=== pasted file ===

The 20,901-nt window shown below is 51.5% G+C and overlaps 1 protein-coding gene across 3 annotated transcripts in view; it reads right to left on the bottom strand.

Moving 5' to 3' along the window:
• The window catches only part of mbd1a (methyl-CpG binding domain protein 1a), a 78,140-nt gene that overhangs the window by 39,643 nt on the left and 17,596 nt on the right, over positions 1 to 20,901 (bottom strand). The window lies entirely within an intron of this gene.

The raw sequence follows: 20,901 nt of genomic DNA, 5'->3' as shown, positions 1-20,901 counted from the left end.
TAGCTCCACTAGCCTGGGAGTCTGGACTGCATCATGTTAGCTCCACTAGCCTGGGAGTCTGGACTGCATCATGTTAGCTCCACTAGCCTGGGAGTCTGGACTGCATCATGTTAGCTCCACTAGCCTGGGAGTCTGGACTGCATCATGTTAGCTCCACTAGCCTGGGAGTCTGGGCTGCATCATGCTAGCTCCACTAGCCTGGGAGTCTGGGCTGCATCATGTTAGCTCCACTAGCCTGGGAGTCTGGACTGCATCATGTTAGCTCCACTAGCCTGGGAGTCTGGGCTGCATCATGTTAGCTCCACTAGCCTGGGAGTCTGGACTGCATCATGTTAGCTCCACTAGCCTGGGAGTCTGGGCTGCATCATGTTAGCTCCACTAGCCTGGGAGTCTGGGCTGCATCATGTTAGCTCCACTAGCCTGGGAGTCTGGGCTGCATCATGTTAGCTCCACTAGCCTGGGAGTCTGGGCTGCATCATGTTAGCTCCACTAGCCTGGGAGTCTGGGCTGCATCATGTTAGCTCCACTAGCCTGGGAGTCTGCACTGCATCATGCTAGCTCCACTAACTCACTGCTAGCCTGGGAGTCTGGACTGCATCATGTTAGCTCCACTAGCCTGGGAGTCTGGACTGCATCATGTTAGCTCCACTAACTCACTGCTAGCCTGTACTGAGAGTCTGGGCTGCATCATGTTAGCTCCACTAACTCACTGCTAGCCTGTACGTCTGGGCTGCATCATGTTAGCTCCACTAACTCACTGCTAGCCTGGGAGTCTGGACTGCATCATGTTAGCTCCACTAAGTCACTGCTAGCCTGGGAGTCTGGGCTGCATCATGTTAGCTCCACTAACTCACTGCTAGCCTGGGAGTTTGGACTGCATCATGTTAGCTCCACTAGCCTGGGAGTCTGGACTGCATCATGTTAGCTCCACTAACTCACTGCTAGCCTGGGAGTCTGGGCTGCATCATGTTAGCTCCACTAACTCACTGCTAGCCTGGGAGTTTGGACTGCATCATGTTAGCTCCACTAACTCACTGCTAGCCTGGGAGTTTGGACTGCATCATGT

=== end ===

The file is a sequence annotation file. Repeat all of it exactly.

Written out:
The 20,901-nt window shown below is 51.5% G+C and overlaps 1 protein-coding gene across 3 annotated transcripts in view; it reads right to left on the bottom strand.

Moving 5' to 3' along the window:
• The window catches only part of mbd1a (methyl-CpG binding domain protein 1a), a 78,140-nt gene that overhangs the window by 39,643 nt on the left and 17,596 nt on the right, over positions 1 to 20,901 (bottom strand). The window lies entirely within an intron of this gene.

The raw sequence follows: 20,901 nt of genomic DNA, 5'->3' as shown, positions 1-20,901 counted from the left end.
TAGCTCCACTAGCCTGGGAGTCTGGACTGCATCATGTTAGCTCCACTAGCCTGGGAGTCTGGACTGCATCATGTTAGCTCCACTAGCCTGGGAGTCTGGACTGCATCATGTTAGCTCCACTAGCCTGGGAGTCTGGACTGCATCATGTTAGCTCCACTAGCCTGGGAGTCTGGGCTGCATCATGCTAGCTCCACTAGCCTGGGAGTCTGGGCTGCATCATGTTAGCTCCACTAGCCTGGGAGTCTGGACTGCATCATGTTAGCTCCACTAGCCTGGGAGTCTGGGCTGCATCATGTTAGCTCCACTAGCCTGGGAGTCTGGACTGCATCATGTTAGCTCCACTAGCCTGGGAGTCTGGGCTGCATCATGTTAGCTCCACTAGCCTGGGAGTCTGGGCTGCATCATGTTAGCTCCACTAGCCTGGGAGTCTGGGCTGCATCATGTTAGCTCCACTAGCCTGGGAGTCTGGGCTGCATCATGTTAGCTCCACTAGCCTGGGAGTCTGGGCTGCATCATGTTAGCTCCACTAGCCTGGGAGTCTGCACTGCATCATGCTAGCTCCACTAACTCACTGCTAGCCTGGGAGTCTGGACTGCATCATGTTAGCTCCACTAGCCTGGGAGTCTGGACTGCATCATGTTAGCTCCACTAACTCACTGCTAGCCTGTACTGAGAGTCTGGGCTGCATCATGTTAGCTCCACTAACTCACTGCTAGCCTGTACGTCTGGGCTGCATCATGTTAGCTCCACTAACTCACTGCTAGCCTGGGAGTCTGGACTGCATCATGTTAGCTCCACTAAGTCACTGCTAGCCTGGGAGTCTGGGCTGCATCATGTTAGCTCCACTAACTCACTGCTAGCCTGGGAGTTTGGACTGCATCATGTTAGCTCCACTAGCCTGGGAGTCTGGACTGCATCATGTTAGCTCCACTAACTCACTGCTAGCCTGGGAGTCTGGGCTGCATCATGTTAGCTCCACTAACTCACTGCTAGCCTGGGAGTTTGGACTGCATCATGTTAGCTCCACTAACTCACTGCTAGCCTGGGAGTTTGGACTGCATCATGT